THE EU TORPEDOES THE CONVENTION ON BIOLOGICAL DIVERSITY
On October 29th in Japan, EU countries committed themselves with other members of the international convention to give protection status to 17% of the land on the planet. The purpose of this Nagoya summit was to protect biodiversity in a context of rapid human expansion, unsustainable exploitation of natural habitats, and the resulting regression of plant and wildlife leading to the extinction of a great many species.
The success of the summit has been applauded, as it should be, but in a less publicized document released practically at the same time* the EU reaffirms that its own protected areas will not be off limits to industrial development, and in particular to windfarms.
* EU guidance document on Windfarms in Natura 2000 areas – October 2010
Conservationists worldwide are disappointed, to say the least, by this double talk from the European Union.
Save The Eagles International (STEI) have warned the European Commission about the deleterious effects of wind turbines on bird and bat populations. In a recent release, the conservation organization provided evidence that a biased environmental assessment had condemned the endangered Tasmanian Wedge-Tailed Eagle to extinction through mortality by collision with wind turbines. STEI president, Mark Duchamp, stressed the fact that, depending on wind speed, the turbine blades travel at 150-300 kph at the tip, and that raptors, like bats, are attracted to windfarms. This has been demonstrated time and again, he said, by Dr Shawn Smallwood in his extensive studies on the matter.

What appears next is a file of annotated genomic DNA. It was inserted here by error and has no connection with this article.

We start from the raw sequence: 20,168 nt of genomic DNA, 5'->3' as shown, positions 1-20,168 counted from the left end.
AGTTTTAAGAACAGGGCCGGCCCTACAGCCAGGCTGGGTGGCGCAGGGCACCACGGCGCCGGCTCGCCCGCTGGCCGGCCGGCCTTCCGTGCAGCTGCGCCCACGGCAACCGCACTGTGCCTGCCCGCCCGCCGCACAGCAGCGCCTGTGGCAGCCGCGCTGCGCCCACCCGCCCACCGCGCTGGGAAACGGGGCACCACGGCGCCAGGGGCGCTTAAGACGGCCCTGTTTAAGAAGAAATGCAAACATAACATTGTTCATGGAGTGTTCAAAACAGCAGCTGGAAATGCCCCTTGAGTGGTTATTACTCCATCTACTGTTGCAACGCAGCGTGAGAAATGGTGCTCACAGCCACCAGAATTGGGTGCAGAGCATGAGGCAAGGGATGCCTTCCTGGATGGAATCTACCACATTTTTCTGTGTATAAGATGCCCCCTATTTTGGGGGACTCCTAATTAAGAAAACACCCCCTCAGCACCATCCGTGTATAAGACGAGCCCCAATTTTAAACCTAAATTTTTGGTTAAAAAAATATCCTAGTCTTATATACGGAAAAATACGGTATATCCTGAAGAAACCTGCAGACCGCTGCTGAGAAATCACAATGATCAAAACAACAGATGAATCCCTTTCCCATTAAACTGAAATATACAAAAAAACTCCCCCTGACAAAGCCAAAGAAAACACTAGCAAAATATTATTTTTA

Duchamp regrets that the EU has turned a deaf ear to their whistle blowing, ignoring scientific documents and bird kill statistics submitted as evidence. Likewise, he notes that bird societies have failed to publish this crucial information on their websites, conflicting as it does with their policy of advocacy and activism in favor of the wind industry.
Building windfarms in the EU’s “Natura 2000” network of nature reserves is not much different from Tanzania´s current plan to build a highway across the Serengeti National Park, he adds, and can only regret that the European Commission doesn’t know better.
STEI predict that, with such a gaping hole under the flotation line, the conservation of European biodiversity will be short-lived. As for the credibility of the EU’s green leadership, they regret to see it sink to new lows.
It is hardly responsible, says Duchamp, to sacrifice biodiversity to the impossible promise of running the EU´s economy on unreliable energy, costing (including backup and new transmission lines) three to five times more than conventional methods.
He concludes: absurdity is creating nature reserves and opening their gates to industrial development.